A shortage of staff in Malta’s accountancy sector is among the greatest challenge to be faced by the industry locally, with the Malta Institute of Accountants (MIA) confirming that firms are turning to foreign workers to plug the gap.
Indeed, it is not just hospitality, catering and entertainment sectors that are facing an acute shortage. Just last week, Co-CEO at CC Finance Group, Nick Calamatta, also noted that Malta’s financial services and software development sectors are facing a “severe” worker shortage.
In comments made to Malta’s national broadcaster, MIA CEO Maria Cauchi told TVM that the issue of global tax reform is also a pending challenge.
Malta is facing big shake-ups to its tax regime from two angles. On the international stage, there is an OECD push for a global minimum multinational corporate tax rate of 15 per cent, a big increase from the effective five per cent corporate tax foreign companies pay in Malta. The rule, in its current form, will only impact companies with revenues exceeding €750 million, meaning it would not impact the majority of foreign companies set up in the jurisdiction.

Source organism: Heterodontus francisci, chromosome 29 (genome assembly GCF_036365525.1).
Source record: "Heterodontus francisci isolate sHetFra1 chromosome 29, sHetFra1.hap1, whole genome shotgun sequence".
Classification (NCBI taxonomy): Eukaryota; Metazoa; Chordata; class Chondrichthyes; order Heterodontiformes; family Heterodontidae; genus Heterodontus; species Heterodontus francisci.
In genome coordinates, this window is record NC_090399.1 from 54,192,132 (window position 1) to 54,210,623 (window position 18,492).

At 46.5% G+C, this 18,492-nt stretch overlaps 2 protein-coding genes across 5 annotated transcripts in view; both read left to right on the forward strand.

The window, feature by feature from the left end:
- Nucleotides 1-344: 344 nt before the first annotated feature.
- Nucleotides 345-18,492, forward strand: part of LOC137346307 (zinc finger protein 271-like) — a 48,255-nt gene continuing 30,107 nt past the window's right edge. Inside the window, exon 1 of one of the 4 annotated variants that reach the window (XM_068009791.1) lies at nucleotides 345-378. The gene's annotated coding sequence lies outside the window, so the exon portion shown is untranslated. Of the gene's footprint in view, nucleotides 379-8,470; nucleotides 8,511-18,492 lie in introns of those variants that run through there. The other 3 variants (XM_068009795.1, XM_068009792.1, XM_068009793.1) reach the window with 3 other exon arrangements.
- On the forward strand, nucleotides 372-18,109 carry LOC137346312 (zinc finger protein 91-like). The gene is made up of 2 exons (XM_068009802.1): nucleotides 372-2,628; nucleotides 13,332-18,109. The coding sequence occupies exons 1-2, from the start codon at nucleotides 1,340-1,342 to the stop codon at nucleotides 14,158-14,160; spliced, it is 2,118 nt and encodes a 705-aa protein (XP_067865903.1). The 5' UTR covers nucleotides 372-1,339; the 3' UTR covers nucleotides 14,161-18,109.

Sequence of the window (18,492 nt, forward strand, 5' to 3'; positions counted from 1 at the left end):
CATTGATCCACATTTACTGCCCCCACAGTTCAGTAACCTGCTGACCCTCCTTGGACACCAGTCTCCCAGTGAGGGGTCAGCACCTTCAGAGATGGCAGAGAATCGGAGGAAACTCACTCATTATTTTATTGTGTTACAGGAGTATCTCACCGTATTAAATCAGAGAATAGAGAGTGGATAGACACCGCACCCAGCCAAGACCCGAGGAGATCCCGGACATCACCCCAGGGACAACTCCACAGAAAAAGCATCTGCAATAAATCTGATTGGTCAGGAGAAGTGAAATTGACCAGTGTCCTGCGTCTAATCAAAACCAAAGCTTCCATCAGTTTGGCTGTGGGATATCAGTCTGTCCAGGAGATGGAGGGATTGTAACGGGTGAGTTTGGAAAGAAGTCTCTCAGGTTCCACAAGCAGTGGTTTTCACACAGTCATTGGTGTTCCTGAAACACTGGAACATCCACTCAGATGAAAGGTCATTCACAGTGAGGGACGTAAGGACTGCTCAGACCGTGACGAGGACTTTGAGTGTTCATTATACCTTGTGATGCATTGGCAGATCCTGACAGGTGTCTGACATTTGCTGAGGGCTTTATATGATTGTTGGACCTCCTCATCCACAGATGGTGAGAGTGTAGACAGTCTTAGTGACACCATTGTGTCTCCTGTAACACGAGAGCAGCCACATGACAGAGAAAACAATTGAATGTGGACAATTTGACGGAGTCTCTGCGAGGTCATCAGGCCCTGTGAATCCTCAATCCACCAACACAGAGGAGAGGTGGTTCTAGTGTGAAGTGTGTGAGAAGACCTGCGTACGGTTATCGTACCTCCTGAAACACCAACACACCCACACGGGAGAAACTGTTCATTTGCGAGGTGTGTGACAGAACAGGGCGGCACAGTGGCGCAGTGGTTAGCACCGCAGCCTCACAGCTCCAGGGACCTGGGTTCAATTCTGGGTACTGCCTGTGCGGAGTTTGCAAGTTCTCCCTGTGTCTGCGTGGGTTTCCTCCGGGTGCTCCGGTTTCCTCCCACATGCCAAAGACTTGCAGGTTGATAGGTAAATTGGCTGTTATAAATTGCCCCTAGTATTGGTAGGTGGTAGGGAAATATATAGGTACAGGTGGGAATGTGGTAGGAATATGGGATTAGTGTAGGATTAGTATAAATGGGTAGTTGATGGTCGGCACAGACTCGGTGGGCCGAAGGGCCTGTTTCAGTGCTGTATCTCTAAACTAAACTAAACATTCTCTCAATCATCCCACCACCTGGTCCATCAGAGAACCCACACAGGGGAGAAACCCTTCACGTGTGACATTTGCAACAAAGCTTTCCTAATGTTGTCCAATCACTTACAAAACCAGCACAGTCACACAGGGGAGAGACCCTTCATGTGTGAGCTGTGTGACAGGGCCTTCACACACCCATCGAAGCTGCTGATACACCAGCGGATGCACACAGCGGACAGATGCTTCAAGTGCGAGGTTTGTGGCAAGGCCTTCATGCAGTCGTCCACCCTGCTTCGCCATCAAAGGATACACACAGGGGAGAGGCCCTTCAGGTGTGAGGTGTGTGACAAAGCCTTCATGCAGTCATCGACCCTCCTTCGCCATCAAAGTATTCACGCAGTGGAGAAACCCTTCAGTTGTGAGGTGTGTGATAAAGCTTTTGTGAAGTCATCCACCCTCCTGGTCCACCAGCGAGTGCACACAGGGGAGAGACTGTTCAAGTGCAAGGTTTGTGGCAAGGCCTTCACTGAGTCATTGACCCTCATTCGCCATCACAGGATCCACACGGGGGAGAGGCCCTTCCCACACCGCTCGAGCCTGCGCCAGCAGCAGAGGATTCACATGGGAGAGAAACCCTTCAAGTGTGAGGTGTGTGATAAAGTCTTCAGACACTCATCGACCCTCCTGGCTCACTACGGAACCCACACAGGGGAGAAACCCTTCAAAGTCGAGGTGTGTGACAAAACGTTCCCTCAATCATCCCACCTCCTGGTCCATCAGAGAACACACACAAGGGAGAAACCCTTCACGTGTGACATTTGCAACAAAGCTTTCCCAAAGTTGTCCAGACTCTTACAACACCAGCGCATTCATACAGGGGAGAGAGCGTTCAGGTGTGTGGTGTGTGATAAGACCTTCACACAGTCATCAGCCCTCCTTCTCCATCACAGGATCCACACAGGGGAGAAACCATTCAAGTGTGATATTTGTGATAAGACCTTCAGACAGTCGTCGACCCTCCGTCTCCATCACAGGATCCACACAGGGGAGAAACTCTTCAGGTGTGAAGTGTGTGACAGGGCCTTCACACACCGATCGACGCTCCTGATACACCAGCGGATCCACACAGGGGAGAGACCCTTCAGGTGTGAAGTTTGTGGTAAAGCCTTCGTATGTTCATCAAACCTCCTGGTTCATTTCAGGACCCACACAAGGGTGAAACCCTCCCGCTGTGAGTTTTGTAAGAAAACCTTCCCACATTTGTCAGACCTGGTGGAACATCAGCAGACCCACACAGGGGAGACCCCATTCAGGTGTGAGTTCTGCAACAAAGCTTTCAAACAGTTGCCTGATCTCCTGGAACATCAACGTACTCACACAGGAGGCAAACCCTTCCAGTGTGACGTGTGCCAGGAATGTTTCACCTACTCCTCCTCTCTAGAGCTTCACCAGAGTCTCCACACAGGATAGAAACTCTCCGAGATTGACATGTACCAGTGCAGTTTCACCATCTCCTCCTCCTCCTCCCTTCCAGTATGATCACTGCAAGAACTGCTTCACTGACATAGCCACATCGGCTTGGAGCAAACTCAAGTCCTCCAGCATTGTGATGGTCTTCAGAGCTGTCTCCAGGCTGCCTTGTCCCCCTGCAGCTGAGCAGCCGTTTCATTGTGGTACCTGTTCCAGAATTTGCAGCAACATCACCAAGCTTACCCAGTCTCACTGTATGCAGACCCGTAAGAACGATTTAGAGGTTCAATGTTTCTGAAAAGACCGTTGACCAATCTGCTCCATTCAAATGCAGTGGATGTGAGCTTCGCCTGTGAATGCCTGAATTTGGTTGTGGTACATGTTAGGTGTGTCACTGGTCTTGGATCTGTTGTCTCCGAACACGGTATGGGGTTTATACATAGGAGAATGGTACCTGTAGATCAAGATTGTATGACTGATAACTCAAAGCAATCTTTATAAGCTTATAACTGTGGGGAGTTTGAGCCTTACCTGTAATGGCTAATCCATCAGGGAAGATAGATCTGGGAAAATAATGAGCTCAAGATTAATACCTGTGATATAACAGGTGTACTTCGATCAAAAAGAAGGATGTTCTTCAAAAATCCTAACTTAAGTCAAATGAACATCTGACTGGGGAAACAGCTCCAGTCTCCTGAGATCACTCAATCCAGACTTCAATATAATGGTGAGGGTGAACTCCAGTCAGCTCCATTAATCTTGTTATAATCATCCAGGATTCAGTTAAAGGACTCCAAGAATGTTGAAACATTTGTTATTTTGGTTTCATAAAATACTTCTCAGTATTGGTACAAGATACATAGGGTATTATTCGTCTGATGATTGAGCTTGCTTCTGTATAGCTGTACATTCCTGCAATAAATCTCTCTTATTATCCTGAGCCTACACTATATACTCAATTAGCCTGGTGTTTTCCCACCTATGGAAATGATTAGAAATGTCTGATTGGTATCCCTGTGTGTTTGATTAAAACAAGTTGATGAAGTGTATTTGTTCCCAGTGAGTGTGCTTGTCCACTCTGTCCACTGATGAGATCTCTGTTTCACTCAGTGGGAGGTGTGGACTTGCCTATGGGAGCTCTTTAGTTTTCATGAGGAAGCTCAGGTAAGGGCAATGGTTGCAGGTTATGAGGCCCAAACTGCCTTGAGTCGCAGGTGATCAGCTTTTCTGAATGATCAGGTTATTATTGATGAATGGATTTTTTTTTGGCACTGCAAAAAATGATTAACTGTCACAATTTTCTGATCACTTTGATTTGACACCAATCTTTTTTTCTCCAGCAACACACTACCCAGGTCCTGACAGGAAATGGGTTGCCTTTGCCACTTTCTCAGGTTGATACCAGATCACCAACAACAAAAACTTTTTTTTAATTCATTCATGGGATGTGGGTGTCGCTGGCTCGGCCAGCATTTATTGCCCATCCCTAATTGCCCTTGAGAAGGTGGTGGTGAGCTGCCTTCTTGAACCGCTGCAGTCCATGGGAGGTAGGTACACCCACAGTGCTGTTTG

Secondly, Finance Minister Clyde Caruana announced that Malta will have a new corporate tax regime in place by 2025, which will move away from the current imputation system. The Labour Party now in Government also promised to reduce the local corporate tax rate of 35 per cent, among the highest in Europe.
Environmental impact of banknotes equal to ‘negligible’ 0.01% of average European citizen’s total
It has now launched a website and is also taking bookings through the digital platform
The past few years have seen a dramatic increase in the number of online casinos